Just after my first Pfaff (260PE) I could see how fantastic these late 1950s models are. When reading the manual for it the free arm version was mentioned, and I decided to keep an eye out for one. Another 260 late last year, which I sold a few months ago and I then knew how rare the free arm versions were. Apparently the higher the number the better the machine, option-wide.
There was also a logic to Pfaff's model numbers, unlike Singers. Under 100 is a straight stitch, 100 to 200 is the same as the other but add zig-zag. 200-300 add pattern cams, and 300-400 machines are free arms. The highest number I've seen is 362 but I can't imagine it being any better than a 360 (maybe an extra pattern?).
I saw one for sale a week or so ago and here it is:
Feature #2: The stitch length indicator goes from 4 to 0, but at 1 it goes down very slowly. This isn't a gimmick, it will reliably feed fabric in the tiniest increment. Very useful indeed when using the embroidery patterns, which work superbly.
Feature #3: Look at the spool in the photo. Most thread spools were wound so they had to come off by spinning but some were stack wound, as for industrial machines and have to come off from one end or they twist. Pfaff catered for this by including a transverse spool holder. This clips easily to one of the vertical spool pins and allows you to use stack wound thread.
There are other nice things like needle threader (yes it still works) but they had to compromise a little with this design. The lack of space in the bed meant they had to use a smaller motor. It only has 2/3 of the power of the 260. Considering the 260 was incredibly fast, I have to say the 360s motor is still more than adequate.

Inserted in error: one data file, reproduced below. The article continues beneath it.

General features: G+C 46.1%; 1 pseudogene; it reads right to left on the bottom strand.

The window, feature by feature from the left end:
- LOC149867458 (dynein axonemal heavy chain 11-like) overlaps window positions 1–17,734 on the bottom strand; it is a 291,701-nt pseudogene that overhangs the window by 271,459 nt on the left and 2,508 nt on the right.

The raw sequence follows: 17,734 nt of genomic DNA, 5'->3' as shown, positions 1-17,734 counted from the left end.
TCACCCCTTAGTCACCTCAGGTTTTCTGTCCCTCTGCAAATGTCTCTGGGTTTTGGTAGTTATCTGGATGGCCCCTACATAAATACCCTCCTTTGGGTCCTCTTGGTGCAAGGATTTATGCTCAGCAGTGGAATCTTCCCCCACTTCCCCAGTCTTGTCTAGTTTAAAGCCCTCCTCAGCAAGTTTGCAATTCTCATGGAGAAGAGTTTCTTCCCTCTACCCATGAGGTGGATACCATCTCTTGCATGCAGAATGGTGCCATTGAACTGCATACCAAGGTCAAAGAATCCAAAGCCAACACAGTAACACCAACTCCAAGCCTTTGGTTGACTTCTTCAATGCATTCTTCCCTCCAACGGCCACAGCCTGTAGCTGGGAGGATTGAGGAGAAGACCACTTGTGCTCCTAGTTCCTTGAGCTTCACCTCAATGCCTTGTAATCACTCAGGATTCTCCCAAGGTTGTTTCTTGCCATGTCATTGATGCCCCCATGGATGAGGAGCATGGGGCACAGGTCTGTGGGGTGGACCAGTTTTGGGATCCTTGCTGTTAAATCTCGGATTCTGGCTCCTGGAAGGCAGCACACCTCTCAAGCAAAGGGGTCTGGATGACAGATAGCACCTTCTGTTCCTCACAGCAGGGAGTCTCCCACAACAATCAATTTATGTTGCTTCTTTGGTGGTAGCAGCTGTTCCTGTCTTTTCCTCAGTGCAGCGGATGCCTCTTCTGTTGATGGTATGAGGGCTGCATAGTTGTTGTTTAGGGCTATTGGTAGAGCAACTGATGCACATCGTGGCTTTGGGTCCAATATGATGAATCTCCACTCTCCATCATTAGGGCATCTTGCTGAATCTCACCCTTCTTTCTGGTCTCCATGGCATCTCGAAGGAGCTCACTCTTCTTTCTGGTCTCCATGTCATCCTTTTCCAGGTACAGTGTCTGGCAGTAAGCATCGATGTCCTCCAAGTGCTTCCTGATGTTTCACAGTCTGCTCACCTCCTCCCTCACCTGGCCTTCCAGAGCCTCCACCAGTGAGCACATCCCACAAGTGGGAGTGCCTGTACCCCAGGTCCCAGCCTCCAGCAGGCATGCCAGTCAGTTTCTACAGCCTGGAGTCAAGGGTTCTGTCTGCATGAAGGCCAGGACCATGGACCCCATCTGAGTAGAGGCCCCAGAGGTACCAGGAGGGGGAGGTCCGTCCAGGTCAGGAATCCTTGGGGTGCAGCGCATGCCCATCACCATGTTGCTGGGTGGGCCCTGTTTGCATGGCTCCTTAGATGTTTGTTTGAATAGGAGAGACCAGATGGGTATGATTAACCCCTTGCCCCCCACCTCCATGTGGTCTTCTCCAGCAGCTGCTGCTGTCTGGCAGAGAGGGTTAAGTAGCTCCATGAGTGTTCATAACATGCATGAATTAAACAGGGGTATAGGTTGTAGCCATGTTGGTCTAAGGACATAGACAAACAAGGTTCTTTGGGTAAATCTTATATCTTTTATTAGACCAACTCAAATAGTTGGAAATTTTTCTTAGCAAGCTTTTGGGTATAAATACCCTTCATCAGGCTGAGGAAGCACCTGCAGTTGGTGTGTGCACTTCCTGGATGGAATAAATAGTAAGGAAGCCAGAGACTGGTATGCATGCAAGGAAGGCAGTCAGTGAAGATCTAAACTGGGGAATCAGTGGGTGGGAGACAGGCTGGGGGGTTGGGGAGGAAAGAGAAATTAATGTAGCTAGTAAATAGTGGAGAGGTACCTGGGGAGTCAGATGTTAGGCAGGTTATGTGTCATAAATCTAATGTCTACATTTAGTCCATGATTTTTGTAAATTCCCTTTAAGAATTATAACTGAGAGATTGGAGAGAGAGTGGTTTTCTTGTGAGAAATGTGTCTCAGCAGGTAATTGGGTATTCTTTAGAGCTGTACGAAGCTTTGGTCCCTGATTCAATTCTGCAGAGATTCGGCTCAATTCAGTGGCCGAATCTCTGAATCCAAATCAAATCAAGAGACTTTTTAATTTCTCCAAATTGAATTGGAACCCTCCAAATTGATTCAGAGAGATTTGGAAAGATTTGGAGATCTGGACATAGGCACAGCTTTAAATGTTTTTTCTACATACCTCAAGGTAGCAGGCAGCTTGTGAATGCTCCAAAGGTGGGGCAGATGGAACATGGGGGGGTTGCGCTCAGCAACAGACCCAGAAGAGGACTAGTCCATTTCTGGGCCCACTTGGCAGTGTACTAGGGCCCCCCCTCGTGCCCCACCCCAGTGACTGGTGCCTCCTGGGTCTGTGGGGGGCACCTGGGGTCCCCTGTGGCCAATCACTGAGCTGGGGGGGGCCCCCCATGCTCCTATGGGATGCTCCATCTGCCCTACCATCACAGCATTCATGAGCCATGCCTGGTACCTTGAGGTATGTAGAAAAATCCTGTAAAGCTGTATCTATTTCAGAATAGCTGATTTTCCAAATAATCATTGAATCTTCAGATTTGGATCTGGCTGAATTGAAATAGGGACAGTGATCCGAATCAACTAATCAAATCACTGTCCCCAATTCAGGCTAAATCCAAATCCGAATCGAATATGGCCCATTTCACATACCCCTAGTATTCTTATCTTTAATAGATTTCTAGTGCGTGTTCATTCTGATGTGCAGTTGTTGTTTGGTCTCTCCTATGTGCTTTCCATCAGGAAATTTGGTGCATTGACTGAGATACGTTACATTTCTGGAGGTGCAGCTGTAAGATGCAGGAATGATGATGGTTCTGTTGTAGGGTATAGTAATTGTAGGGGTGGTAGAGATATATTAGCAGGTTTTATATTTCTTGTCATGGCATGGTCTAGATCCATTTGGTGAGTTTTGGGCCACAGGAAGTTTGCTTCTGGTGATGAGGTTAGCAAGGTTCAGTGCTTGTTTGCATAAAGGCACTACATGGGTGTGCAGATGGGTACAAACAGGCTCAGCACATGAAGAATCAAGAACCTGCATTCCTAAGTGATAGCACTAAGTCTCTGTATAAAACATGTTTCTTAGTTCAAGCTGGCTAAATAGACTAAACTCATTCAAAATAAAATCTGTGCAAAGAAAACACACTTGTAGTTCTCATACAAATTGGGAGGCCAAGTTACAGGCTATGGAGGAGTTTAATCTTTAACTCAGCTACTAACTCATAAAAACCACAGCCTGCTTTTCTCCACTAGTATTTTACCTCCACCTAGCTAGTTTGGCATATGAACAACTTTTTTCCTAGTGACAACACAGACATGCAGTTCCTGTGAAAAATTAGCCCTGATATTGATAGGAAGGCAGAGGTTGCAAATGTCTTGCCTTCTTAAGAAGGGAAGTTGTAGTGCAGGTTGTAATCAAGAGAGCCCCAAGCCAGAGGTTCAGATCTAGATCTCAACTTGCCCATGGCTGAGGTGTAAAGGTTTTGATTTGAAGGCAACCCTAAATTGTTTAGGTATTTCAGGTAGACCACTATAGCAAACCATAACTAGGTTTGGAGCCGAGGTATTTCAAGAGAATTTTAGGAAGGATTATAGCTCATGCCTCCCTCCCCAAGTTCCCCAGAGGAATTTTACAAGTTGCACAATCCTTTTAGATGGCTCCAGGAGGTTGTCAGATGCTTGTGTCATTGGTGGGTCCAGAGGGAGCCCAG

Today I noticed two little problems, one caused by me. The first wasn't: The zig-zag set to maximum was skewed to one side. Solution was simple: There is a screw that is accessed at the rear of the left side of the machine which is a simple adjuster. Thanks again Pfaff! The second was because I insisted on cleaning and oiling when I got it. It really needed nothing at all. The previous owner had taken extraordinarily good care of it and it's really like a showroom one. When I put the bed back together, I just screwed the three screws down. Well, it seems there's a bit of play in the screws and I should have aligned them. The needle plate was right against the needle and deflecting it just a little. When I set it to zig-zag, it kept catching the hook during its left swing and I broke two needles before realising what was wrong. At least they're ordinary domestic needles and I learned something about my new favourite.
Won't mention how much it was, but it wasn't much. Luckily the lady was just happy it went to a good home.